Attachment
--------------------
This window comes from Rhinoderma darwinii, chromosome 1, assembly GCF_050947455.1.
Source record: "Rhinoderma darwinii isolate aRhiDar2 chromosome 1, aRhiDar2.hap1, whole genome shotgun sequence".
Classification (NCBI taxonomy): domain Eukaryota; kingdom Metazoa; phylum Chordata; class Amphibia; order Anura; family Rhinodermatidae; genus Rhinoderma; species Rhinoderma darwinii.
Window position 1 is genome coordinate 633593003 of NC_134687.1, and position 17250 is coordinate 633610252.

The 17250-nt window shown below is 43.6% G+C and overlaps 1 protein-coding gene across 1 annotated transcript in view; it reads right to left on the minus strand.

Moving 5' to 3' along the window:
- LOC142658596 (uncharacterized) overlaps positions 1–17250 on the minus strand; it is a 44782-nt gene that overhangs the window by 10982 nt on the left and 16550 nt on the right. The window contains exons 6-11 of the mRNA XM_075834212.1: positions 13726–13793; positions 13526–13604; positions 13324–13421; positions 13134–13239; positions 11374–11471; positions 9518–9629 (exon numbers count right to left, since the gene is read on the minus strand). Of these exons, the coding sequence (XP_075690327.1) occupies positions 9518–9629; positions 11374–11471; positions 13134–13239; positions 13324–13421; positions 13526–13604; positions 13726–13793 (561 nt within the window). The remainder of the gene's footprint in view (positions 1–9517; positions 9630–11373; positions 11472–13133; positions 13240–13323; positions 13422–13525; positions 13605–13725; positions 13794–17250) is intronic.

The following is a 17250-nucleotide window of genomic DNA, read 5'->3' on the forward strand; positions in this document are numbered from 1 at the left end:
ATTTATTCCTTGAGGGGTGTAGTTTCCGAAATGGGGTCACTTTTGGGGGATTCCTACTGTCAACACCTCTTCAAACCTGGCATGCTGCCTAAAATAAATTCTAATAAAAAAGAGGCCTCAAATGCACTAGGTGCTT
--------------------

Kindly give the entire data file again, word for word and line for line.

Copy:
This window comes from Rhinoderma darwinii, chromosome 1, assembly GCF_050947455.1.
Source record: "Rhinoderma darwinii isolate aRhiDar2 chromosome 1, aRhiDar2.hap1, whole genome shotgun sequence".
Classification (NCBI taxonomy): domain Eukaryota; kingdom Metazoa; phylum Chordata; class Amphibia; order Anura; family Rhinodermatidae; genus Rhinoderma; species Rhinoderma darwinii.
Window position 1 is genome coordinate 633593003 of NC_134687.1, and position 17250 is coordinate 633610252.

The 17250-nt window shown below is 43.6% G+C and overlaps 1 protein-coding gene across 1 annotated transcript in view; it reads right to left on the minus strand.

Moving 5' to 3' along the window:
- LOC142658596 (uncharacterized) overlaps positions 1–17250 on the minus strand; it is a 44782-nt gene that overhangs the window by 10982 nt on the left and 16550 nt on the right. The window contains exons 6-11 of the mRNA XM_075834212.1: positions 13726–13793; positions 13526–13604; positions 13324–13421; positions 13134–13239; positions 11374–11471; positions 9518–9629 (exon numbers count right to left, since the gene is read on the minus strand). Of these exons, the coding sequence (XP_075690327.1) occupies positions 9518–9629; positions 11374–11471; positions 13134–13239; positions 13324–13421; positions 13526–13604; positions 13726–13793 (561 nt within the window). The remainder of the gene's footprint in view (positions 1–9517; positions 9630–11373; positions 11472–13133; positions 13240–13323; positions 13422–13525; positions 13605–13725; positions 13794–17250) is intronic.

The following is a 17250-nucleotide window of genomic DNA, read 5'->3' on the forward strand; positions in this document are numbered from 1 at the left end:
ATTTATTCCTTGAGGGGTGTAGTTTCCGAAATGGGGTCACTTTTGGGGGATTCCTACTGTCAACACCTCTTCAAACCTGGCATGCTGCCTAAAATAAATTCTAATAAAAAAGAGGCCTCAAATGCACTAGGTGCTT